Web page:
Tag Archives: trap

Gunna – Drip or Drown 2

9 May

Drip or Drown 2 is, more than any other aquatic metaphor, distilled. It is muted and monotonic, taking the already focused subgenre of trap and focusing it even further. This is an album that’s specific in its intent and strong in its speech.

This focus gives it a relentless feel that fully enthralls. “Baby Birkin” takes the trap tic of repeating the end of the line and does it excellently. This may be a cliche in the form now, but it keeps the song from easy resolutions and so fascinates, albeit while being mentally exhausting. There are some very strong singles in here, with “Speed It Up” being similarly intriguing and “Who You Fooling” bringing in some astonishing Japanese strings. The production is consistently excellent and Gunna mixes up the singlemindedness of the beats cleverly with his raps.

This is a very linear album though, and that focus results in clarity at its best, but blandness at its worst. It’s at its best far, far more than at its worst though. This is an exceptional album. However, in it’s commitment to fully explore every idea it presents, it ends up slightly lacking in variety. However, this is a clever, accomplished album and a strong call to attention for a rapidly rising rapper. In his smelting of the genre, Gunna has forged something unique and you should definitely check it out.

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Offset – FATHER OF 4

31 Mar

There’s no question that Migos is extremely important in the moment. It is arguably the band most responsible for the rise of trap and just as arguably the most important group in trap today. FATHER OF 4, a solo act from Offset largely continues in the pattern that they’ve set down, but deviates in one extremely important way, the title track.

Trap, and contemporary music as a whole, have deeply internalized the mixtape culture and Migos has done that more than many. This is part of how their greatest stuff has come to be, but it’s also why all of their albums, without exception, suffer from bloat. FATHER OF 4 lowers this bar further with an absolute glut of mediocre music. There’s very little that’s actually bad and it mostly ranges from decent to fairly good, but there’s little here that’s memorable. From “Wild Wild West” to “Tats On My Face” to even “Clout”, which features a Cardi B reunion, the music is fun but unmemorable. “North Star” has the misstep of a CeeLo feature to bring down what would be a pretty good song otherwise. “Lick” is quite good though.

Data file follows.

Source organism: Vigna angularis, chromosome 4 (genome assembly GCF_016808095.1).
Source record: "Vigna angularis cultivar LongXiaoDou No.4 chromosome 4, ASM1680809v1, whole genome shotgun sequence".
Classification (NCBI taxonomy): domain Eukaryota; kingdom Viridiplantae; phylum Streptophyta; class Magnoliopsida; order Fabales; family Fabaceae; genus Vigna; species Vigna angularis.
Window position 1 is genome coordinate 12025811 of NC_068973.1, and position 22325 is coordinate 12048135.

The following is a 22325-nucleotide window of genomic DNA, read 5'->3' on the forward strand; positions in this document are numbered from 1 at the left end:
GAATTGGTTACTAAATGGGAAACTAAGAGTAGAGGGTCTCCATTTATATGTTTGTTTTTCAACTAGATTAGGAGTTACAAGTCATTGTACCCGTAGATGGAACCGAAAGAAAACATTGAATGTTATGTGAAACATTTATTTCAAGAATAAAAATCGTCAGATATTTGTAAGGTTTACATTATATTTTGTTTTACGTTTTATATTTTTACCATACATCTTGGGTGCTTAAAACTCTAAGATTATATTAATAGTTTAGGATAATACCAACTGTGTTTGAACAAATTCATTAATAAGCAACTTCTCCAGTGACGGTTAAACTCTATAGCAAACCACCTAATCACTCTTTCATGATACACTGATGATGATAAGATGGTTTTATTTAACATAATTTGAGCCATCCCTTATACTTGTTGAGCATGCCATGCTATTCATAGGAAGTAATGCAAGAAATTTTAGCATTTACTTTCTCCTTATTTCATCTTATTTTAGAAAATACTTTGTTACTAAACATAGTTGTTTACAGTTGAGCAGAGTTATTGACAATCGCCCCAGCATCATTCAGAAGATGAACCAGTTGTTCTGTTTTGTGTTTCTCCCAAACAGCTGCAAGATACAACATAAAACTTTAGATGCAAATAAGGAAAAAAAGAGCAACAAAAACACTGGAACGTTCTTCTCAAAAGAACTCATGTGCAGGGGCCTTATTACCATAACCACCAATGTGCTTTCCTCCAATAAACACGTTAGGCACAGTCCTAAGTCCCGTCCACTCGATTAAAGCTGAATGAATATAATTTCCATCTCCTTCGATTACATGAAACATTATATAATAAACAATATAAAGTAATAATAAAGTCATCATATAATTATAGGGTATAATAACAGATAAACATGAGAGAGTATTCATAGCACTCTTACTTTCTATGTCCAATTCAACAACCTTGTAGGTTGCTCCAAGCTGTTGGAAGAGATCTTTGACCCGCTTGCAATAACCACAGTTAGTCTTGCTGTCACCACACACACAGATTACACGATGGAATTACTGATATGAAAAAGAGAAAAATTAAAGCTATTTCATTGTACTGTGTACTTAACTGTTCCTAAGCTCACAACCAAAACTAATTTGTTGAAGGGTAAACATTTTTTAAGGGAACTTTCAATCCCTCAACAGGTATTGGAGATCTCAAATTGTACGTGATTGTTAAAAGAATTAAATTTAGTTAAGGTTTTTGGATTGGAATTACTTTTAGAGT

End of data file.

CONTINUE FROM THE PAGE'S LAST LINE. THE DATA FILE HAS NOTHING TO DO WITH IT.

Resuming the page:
The reason to listen to the album though is the breathtaking title track. “Father of 4” sees Offset talking about and talking to each of his four kids and is beautifully heartfelt. His storytelling is nothing short of shattering in its economy. When he sings about his first daughter, he opens with the lines “Tell the truth, I ain’t really know if I was your father / Tell the truth, I really don’t even know your mama” and the story of growth that comes across from just those lines is vivid. His line later in that verse, “in the pen when she pushed you out,” paints a brutal picture.

In the same way, look at the fatherhood in the lines “My son, Kody, he three, rappin’ already lie me / Ridin’ in the car, you don’t play me, then he gon’ scream.” The start of that chorus is just also just wonderful. It’s uncommon in rap to see stories of parenthood like this. Jay-Z is out here with the investment banker’s approach to being a father, and that’s also great to listen to, but Offset’s story of maturity is unique and deeply compelling

While there’s unquestionably a lot of filler in Father of 4, the title track is just some of the best music of the year and honestly, the rest is pretty fun as well.

Migos – Culture 2

1 Mar

Where their previous album was a statement of intent, Culture 2 is a victory lap. Trap is the biggest thing going around and Migos are bona-fide superstars as a result. Like an actual victory lap, this album is rather more relaxed than the run that it took to get here. There’s maybe a little too much playing to the crowd, a little too much space for friends to jump in and just a little too much self-indulgence. Still, a victory lap is not meant to break world records, it’s just a moment to celebrate with the winners and why would I begrudge them that?

Also, this album is of strikingly consistent quality despite the length. The singles definitely stand out with the Kanye-produced “BBO (Bad Bitches Only)” and Pharell-produced “Stir Fry” as particularly memorable. Similarly, the chant in “Auto Pilot” is insistent. However, the album as a whole is just good, muscular rap. A couple of songs are forgettable, and the guest spots mostly feel unrealized, but there’s not a single song in the album that breaks the flow and most of them will drag you deeper in.

It’s worth going over again just how good most of the music in this is. I just happen to have “Movin’ Too Fast” on and the drowned beat in it is just excellent. Offset flows so smoothly for the first half and is then broken cleanly by the gravel in Takeoff’s verse which goes back to Offset before Quavo’s yelps put an almost-jarringly new spin on the song.

It jumps quickly from radio-ready to experimental and back again. The result is definitely a little inchoate, but the quality is steady across both types. It’s a slightly messy album and the ideas come fast and hard, but I don’t want a Migos album built under a waterfall in the first place. While Culture 2 lacks the focus of their previous album, and with that some of the quality, it’s still a lot of fun to listen to, all 105 minutes of it.

@murthynikhil

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